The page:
Moreover, there was a common recognition among the panelists that each felt she was able to exercise her God-given freedom in her life to make decisions and seek answers. None expressed a sentiment that she was somehow being prevented by any external, supposedly anti-woman force from pursuing her own aspirations or the fulfillment of her own identity. In addition, the very good point was made that this book itself was not a part of a “war on women” but rather an invitation to witness to other women, rather than seeking to win some sort of battle.  This leads us to an important consideration.

As a man, I will admit as I did on the Catholic Weekend show the following day that at times I did feel ever-so-slightly the interloper at this discussion. This was not because I was in any way made to feel unwelcome, I hasten to add.  Rather it was because I felt angered by some of the things these women spoke of experiencing first-hand, in contemporary society, which so often tries to make them seem out of touch or propping up some sort of evil organization by their remaining faithful to the Church.

If you have read me lo these many years, gentle reader, you know that anti-Catholicism is something I will not quarter, though I do confess I could be a bit gentler and perhaps thereby more productive in my reactions to attacks on the Church, at times. As Dr. Alvaré herself mentioned during the Q&A session, sometimes you have to send in the Marines, but sometimes you have to send in the Peace Corps. I have no question that she herself would be fully capable of both choosing and leading either option.  However that bit of wisdom on her part, that sometimes seeking to have a conversation rather than an argument will yield better results, was definitely something I need to chew on.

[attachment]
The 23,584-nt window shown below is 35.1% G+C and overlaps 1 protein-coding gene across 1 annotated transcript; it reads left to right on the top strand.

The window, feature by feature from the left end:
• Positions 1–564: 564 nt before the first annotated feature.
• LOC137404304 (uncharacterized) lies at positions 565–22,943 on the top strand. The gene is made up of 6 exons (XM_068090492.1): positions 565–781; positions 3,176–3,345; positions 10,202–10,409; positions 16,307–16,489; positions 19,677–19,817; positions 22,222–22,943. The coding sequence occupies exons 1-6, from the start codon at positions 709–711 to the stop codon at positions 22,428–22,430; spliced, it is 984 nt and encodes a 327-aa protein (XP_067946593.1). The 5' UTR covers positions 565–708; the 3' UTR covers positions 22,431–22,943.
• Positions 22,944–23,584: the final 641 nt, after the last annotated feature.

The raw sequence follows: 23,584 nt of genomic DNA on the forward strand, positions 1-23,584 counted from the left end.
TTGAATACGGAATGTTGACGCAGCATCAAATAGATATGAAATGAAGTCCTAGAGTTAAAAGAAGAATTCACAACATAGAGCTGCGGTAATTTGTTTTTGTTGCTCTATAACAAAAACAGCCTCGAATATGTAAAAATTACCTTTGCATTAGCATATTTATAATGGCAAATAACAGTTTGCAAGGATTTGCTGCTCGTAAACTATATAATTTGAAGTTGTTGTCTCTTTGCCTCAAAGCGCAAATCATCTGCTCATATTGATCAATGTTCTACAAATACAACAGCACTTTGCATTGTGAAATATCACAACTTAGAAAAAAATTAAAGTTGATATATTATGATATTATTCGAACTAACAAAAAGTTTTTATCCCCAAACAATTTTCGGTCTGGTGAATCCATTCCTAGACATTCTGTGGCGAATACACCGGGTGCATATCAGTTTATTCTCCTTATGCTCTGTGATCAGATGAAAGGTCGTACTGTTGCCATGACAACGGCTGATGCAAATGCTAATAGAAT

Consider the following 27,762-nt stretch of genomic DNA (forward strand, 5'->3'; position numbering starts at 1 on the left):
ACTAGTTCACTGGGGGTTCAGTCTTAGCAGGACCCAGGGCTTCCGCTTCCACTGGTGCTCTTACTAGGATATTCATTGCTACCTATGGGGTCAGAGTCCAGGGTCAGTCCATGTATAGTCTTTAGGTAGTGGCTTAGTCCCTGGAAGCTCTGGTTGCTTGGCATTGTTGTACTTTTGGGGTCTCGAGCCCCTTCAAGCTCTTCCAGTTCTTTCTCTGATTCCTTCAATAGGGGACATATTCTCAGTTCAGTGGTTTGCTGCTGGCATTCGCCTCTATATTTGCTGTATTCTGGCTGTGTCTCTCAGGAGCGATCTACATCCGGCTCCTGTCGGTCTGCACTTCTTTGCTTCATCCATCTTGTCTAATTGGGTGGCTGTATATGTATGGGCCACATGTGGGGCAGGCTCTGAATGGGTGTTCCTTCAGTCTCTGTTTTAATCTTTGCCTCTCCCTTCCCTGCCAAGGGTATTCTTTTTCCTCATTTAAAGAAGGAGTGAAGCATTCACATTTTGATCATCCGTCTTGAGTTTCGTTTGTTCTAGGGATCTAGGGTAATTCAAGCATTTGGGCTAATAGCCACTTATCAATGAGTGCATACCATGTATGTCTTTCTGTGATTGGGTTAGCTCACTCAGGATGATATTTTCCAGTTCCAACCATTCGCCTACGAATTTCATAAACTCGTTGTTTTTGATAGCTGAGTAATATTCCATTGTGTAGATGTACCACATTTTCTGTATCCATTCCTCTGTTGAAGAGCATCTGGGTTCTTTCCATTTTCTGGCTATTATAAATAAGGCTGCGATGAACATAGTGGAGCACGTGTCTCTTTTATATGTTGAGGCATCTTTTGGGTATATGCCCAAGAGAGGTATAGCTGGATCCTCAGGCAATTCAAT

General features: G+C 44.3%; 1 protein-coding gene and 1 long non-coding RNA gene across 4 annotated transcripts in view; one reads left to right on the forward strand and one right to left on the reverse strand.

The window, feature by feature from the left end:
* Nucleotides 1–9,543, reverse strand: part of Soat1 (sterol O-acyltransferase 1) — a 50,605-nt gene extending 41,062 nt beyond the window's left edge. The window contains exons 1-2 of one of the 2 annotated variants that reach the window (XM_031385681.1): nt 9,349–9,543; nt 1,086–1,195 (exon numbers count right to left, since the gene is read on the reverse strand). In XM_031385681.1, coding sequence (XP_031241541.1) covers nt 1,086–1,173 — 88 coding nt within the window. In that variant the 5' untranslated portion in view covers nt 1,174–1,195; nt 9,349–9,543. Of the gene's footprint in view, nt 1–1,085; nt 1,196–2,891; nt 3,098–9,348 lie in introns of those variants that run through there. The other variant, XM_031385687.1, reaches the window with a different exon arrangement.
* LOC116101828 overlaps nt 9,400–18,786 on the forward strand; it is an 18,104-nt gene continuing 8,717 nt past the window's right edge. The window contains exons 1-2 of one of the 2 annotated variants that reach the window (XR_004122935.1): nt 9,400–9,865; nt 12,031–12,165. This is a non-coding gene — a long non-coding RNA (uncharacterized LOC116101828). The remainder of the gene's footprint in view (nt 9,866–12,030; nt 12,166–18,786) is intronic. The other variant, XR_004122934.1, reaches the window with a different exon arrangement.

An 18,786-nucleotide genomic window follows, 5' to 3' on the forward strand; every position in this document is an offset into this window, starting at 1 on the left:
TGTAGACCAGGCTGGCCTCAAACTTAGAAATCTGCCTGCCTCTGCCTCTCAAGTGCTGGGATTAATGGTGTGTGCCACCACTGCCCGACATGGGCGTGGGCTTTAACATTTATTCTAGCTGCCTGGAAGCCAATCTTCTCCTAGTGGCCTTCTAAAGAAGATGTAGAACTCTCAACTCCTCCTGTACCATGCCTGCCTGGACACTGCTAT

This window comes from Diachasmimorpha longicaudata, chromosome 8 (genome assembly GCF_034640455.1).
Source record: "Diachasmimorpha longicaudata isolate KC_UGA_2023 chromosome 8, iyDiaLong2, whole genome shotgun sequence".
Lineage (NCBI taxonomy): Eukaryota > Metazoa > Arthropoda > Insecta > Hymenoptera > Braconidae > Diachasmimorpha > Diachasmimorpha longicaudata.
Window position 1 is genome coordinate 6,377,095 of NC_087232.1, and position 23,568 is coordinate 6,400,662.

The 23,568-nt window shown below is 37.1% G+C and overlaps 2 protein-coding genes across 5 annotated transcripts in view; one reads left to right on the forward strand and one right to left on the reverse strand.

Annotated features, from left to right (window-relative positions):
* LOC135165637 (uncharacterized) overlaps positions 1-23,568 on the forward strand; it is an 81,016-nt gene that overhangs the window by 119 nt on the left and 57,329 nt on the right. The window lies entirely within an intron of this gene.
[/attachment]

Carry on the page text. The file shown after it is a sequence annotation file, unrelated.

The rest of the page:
That being said…

Over the past year or so since the present Administration rather foolishly decided to have a go at the Catholic Church, we have learnt much about what it is that women, and particularly Catholic women, allegedly want for themselves. We have been told that a tiny, select group of half-wit activists and theological contortionists collectively represent the views of Catholic women everywhere. To dare to disagree with this intellectual flea circus is viewed as tantamount to advocating the collective subjugation of, or indeed the making of war upon, all women.

The women whom I listened to at this presentation were not subjugated or enchained, but rather very much free. They were free to seek light and nuance where others seek hyperbole and clichés.  More importantly, they are able to exercise their freedom within the context of both their faith in God AND from within His Church. They do not need anyone to tell them how to think for themselves, as those crying “war on women” so haughtily and presumptuously do.

It was a distinct pleasure for me to be able to spend an evening listening to and learning from such a grounded, smart group of women, each individually bringing something unique and beneficial to the conversation, and collectively impressing me with how very much more I need to reflect upon my own Faith and its integration into my personal and professional life.